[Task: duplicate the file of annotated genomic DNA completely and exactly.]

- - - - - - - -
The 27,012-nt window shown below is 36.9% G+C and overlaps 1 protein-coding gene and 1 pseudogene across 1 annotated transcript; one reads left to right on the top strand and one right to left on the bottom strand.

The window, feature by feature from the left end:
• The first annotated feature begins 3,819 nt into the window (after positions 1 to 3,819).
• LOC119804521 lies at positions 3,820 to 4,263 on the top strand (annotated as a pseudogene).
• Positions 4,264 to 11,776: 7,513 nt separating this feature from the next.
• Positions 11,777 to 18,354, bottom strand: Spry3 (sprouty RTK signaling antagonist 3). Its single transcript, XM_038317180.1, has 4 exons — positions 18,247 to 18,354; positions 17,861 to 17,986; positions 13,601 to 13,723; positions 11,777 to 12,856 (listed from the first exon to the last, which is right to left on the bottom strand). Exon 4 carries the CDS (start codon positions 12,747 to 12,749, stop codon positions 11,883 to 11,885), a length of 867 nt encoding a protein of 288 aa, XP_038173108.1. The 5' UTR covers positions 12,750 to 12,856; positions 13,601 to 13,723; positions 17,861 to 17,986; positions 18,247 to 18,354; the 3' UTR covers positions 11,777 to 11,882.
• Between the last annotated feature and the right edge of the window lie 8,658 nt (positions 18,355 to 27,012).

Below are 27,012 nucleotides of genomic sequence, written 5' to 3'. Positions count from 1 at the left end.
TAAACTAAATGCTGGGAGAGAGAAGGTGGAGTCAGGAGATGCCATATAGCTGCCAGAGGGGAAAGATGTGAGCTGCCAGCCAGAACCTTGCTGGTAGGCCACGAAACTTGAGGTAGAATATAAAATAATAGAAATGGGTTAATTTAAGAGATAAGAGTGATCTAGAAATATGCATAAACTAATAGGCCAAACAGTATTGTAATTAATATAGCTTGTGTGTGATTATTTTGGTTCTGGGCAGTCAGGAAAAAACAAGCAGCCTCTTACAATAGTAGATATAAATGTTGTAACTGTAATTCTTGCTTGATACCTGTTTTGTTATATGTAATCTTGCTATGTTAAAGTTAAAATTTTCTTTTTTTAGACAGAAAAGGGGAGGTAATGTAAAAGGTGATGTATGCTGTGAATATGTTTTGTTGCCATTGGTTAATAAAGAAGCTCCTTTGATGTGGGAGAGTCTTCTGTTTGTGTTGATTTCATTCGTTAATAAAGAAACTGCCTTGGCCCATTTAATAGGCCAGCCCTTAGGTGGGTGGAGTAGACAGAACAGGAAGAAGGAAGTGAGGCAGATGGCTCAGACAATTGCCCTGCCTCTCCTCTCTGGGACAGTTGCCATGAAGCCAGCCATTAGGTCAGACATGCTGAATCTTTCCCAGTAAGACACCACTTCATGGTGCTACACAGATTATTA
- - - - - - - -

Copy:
The 27,012-nt window shown below is 36.9% G+C and overlaps 1 protein-coding gene and 1 pseudogene across 1 annotated transcript; one reads left to right on the top strand and one right to left on the bottom strand.

The window, feature by feature from the left end:
• The first annotated feature begins 3,819 nt into the window (after positions 1 to 3,819).
• LOC119804521 lies at positions 3,820 to 4,263 on the top strand (annotated as a pseudogene).
• Positions 4,264 to 11,776: 7,513 nt separating this feature from the next.
• Positions 11,777 to 18,354, bottom strand: Spry3 (sprouty RTK signaling antagonist 3). Its single transcript, XM_038317180.1, has 4 exons — positions 18,247 to 18,354; positions 17,861 to 17,986; positions 13,601 to 13,723; positions 11,777 to 12,856 (listed from the first exon to the last, which is right to left on the bottom strand). Exon 4 carries the CDS (start codon positions 12,747 to 12,749, stop codon positions 11,883 to 11,885), a length of 867 nt encoding a protein of 288 aa, XP_038173108.1. The 5' UTR covers positions 12,750 to 12,856; positions 13,601 to 13,723; positions 17,861 to 17,986; positions 18,247 to 18,354; the 3' UTR covers positions 11,777 to 11,882.
• Between the last annotated feature and the right edge of the window lie 8,658 nt (positions 18,355 to 27,012).

Below are 27,012 nucleotides of genomic sequence, written 5' to 3'. Positions count from 1 at the left end.
TAAACTAAATGCTGGGAGAGAGAAGGTGGAGTCAGGAGATGCCATATAGCTGCCAGAGGGGAAAGATGTGAGCTGCCAGCCAGAACCTTGCTGGTAGGCCACGAAACTTGAGGTAGAATATAAAATAATAGAAATGGGTTAATTTAAGAGATAAGAGTGATCTAGAAATATGCATAAACTAATAGGCCAAACAGTATTGTAATTAATATAGCTTGTGTGTGATTATTTTGGTTCTGGGCAGTCAGGAAAAAACAAGCAGCCTCTTACAATAGTAGATATAAATGTTGTAACTGTAATTCTTGCTTGATACCTGTTTTGTTATATGTAATCTTGCTATGTTAAAGTTAAAATTTTCTTTTTTTAGACAGAAAAGGGGAGGTAATGTAAAAGGTGATGTATGCTGTGAATATGTTTTGTTGCCATTGGTTAATAAAGAAGCTCCTTTGATGTGGGAGAGTCTTCTGTTTGTGTTGATTTCATTCGTTAATAAAGAAACTGCCTTGGCCCATTTAATAGGCCAGCCCTTAGGTGGGTGGAGTAGACAGAACAGGAAGAAGGAAGTGAGGCAGATGGCTCAGACAATTGCCCTGCCTCTCCTCTCTGGGACAGTTGCCATGAAGCCAGCCATTAGGTCAGACATGCTGAATCTTTCCCAGTAAGACACCACTTCATGGTGCTACACAGATTATTA